I had no idea that 30 minutes on a Thursday in May would change the shape of my whole day and lead me into a new weekly spiritual practice.
Walking into the quiet room that morning, I wasn’t sure what to expect of my first centering prayer experience. My friend and coworker Kara Lassen Oliver had invited me to attend the weekly prayer group she leads at her church. I had never participated in a contemplative prayer gathering. With anticipation and curiosity, I showed up, and I’ve been going every week since.
When I entered the circle that first morning, I wasn’t aware of how deeply I’d be impacted by this new-to-me spiritual practice.
Later, as I headed to work and then went about my activities that day, I truly did feel more centered. I’ve heard people talk about feeling grounded, but I think that day was the most tangibly I’ve experienced such a state of being - an inner anchor holding me steady. Throughout the day I felt a sense of calm security as I remembered the love of God I had encountered during centering prayer that morning. As I interacted with people, I noticed a more genuine sense of kindness and care toward them. When we are deeply centered in the love of God, that love overflows from our hearts into our relationships with others.
Each week as our group gathers, we light a candle to remind us of the Holy Spirit. We read a poem or a Scripture to ground us. And then we take three deep breaths and enter together into silent prayer. Occasionally, Kara speaks into the silence.
“You may notice that your mind has begun to wander,” she says quietly. “Just notice without any judgment and come back to the present.”
She reminds us to offer a blessing for the people, tasks, or situations that have come to mind and then to let our wandering thoughts be stilled in the security of God’s love.
Though we are practicing inner solitude, we hold the space together and cultivate a sacred community of presence and stillness.
reminds me that I don’t have to do or say or even think anything to be known, held, and loved by God. For someone like me who enjoys keeping busy and checking things off of a to-do list, this practice encourages me to stop performing and producing and instead just be. Though I know in my mind that my worth is not found in what I do, practicing centering prayer encourages me to experience it in my soul and live it in my body.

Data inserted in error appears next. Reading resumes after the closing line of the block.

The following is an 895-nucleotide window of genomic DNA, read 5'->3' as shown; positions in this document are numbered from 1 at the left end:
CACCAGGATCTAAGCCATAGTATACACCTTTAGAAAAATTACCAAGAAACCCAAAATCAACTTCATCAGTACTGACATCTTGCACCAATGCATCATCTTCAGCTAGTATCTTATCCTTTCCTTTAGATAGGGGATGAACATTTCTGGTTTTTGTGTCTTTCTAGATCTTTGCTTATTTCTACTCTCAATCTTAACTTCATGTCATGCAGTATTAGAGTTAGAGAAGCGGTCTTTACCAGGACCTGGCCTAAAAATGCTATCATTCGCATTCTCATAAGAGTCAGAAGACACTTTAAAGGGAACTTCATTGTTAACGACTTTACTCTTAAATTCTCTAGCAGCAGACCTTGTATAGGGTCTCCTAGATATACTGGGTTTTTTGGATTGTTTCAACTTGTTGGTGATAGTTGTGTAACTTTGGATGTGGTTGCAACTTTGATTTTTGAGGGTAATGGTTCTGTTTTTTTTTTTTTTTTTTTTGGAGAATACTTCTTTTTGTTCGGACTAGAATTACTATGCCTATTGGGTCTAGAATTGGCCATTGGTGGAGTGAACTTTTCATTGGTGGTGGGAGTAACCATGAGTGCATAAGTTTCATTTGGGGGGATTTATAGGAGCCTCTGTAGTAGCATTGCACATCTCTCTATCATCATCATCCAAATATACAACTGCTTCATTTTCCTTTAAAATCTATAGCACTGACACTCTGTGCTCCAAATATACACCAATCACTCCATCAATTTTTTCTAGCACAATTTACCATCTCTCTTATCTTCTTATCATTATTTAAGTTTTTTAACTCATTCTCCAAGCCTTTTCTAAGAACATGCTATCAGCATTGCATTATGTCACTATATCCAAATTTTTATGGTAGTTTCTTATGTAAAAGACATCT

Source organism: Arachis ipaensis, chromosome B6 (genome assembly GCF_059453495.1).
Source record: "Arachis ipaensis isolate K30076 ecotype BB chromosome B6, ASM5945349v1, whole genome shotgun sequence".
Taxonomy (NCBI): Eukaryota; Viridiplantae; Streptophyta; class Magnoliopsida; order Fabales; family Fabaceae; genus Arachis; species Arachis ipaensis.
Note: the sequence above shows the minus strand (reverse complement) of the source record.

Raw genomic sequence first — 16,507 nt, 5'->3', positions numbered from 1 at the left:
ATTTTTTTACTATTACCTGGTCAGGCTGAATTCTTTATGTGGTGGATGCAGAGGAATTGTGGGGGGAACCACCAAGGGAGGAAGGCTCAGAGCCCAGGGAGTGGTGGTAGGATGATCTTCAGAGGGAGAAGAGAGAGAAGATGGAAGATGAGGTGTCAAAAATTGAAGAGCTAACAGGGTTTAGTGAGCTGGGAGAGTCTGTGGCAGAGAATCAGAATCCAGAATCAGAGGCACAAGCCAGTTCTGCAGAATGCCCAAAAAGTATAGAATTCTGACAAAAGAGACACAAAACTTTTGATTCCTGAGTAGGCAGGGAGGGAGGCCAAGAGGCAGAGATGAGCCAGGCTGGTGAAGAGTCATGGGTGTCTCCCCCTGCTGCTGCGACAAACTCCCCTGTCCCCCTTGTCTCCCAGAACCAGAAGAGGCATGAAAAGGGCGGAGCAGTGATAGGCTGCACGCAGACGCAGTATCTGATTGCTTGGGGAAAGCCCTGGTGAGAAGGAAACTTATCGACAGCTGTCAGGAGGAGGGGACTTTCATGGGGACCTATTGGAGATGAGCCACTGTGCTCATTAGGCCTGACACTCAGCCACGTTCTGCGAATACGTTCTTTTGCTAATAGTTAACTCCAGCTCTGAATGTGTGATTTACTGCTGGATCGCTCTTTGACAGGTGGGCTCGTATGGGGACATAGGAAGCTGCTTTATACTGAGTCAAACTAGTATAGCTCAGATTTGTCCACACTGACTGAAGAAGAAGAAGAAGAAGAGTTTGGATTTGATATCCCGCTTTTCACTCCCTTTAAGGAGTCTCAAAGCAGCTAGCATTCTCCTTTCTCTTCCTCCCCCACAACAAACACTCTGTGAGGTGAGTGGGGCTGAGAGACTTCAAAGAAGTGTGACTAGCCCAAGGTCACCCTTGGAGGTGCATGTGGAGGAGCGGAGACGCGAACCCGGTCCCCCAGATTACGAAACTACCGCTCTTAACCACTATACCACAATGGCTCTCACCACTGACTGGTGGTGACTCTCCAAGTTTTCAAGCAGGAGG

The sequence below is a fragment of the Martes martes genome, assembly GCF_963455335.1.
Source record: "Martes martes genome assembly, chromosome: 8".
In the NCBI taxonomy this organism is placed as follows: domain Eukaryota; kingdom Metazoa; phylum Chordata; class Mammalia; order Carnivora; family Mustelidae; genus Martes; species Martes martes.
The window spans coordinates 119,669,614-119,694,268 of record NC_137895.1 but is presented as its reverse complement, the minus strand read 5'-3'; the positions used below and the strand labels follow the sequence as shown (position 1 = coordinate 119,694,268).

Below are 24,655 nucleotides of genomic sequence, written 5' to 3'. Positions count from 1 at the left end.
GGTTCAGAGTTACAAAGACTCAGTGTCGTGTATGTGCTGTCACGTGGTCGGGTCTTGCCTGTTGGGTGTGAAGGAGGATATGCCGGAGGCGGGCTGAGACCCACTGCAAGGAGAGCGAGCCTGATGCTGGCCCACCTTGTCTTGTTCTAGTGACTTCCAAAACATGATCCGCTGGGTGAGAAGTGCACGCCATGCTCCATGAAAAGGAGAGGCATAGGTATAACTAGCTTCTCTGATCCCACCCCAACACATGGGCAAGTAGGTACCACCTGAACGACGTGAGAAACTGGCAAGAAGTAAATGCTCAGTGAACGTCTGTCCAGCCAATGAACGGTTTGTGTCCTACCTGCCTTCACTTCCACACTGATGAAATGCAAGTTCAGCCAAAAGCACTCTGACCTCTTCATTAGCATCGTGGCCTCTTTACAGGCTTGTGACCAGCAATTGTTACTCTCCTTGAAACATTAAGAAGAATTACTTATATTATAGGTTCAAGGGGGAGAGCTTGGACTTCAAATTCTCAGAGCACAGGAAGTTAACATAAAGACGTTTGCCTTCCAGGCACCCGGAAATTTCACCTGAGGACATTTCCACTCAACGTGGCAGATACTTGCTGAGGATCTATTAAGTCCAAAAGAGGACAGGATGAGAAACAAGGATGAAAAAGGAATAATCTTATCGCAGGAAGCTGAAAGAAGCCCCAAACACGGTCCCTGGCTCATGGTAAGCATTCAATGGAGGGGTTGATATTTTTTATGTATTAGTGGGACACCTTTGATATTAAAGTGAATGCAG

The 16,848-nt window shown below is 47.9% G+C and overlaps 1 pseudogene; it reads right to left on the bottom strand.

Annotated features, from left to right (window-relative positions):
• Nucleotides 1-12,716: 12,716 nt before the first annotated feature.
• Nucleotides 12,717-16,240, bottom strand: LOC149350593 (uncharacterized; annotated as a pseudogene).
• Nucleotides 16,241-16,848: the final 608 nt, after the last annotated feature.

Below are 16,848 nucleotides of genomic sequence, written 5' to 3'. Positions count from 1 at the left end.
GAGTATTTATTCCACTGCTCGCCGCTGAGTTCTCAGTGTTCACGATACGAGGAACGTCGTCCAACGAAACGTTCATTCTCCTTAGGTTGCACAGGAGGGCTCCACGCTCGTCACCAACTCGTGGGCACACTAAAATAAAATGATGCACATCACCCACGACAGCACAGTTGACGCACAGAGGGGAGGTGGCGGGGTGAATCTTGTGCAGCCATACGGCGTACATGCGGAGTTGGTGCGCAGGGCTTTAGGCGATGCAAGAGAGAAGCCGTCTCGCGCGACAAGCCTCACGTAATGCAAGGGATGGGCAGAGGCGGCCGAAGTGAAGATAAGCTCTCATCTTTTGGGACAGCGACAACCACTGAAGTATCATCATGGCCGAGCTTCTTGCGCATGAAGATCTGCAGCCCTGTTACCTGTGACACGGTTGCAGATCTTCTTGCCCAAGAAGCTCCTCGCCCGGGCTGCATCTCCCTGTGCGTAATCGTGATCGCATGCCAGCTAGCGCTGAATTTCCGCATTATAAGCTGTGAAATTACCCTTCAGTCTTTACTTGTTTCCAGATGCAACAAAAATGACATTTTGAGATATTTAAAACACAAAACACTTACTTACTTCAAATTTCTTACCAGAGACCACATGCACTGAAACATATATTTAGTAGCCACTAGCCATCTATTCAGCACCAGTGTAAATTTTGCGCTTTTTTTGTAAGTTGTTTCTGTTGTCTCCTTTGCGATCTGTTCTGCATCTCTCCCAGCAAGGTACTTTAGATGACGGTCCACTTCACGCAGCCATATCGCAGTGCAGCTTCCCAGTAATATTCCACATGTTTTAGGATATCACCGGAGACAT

Centering prayer is teaching me to notice the presence of God in each moment. The spirit of God is as close as the breath in our lungs. Centering prayer reminds me to rest in this nearness.
Some weeks I find that my mind and heart are struggling to release the events of the past, the concerns of the future, the activities on my calendar, the tasks on my to-do list. I suppose that’s why we call it a spiritual practice. Centering prayer requires time and intention and rhythm. We journey with God through faithful practice, believing invisible spiritual growth is taking place even when, in the moment, we don’t always recognize the change. As I consent to this practice of centering prayer each week, I trust that God is forming me more fully into the likeness of Christ, inviting me to live as the beloved child I was created to be.
For an introduction to centering prayer: Forty Days to a Closer Walk with God by J. David Muyskens
For a deeper practice of centering prayer: Sacred Breath: Forty Days of Centering Prayer by J. David Muyskens
Emily Snell is Publisher’s Assistant and Church Relations Specialist for The Upper Room.
Kara Lassen Oliver serves as Director of Publishing Initiatives for the Central Conferences and is the author of three Upper Room Books - Passing It On, Meeting the Messiah, and Stepping Out on Your Own.
“Prayer, searching the scripture, and service are means of entering into and sharing the heart, mind, and work of Christ. A balanced spiritual practice helps us get in step with the transforming rhythm of Jesus’ life with God: work and worship, engagement and rest, service and Sabbath, contemplation and action.” Read more.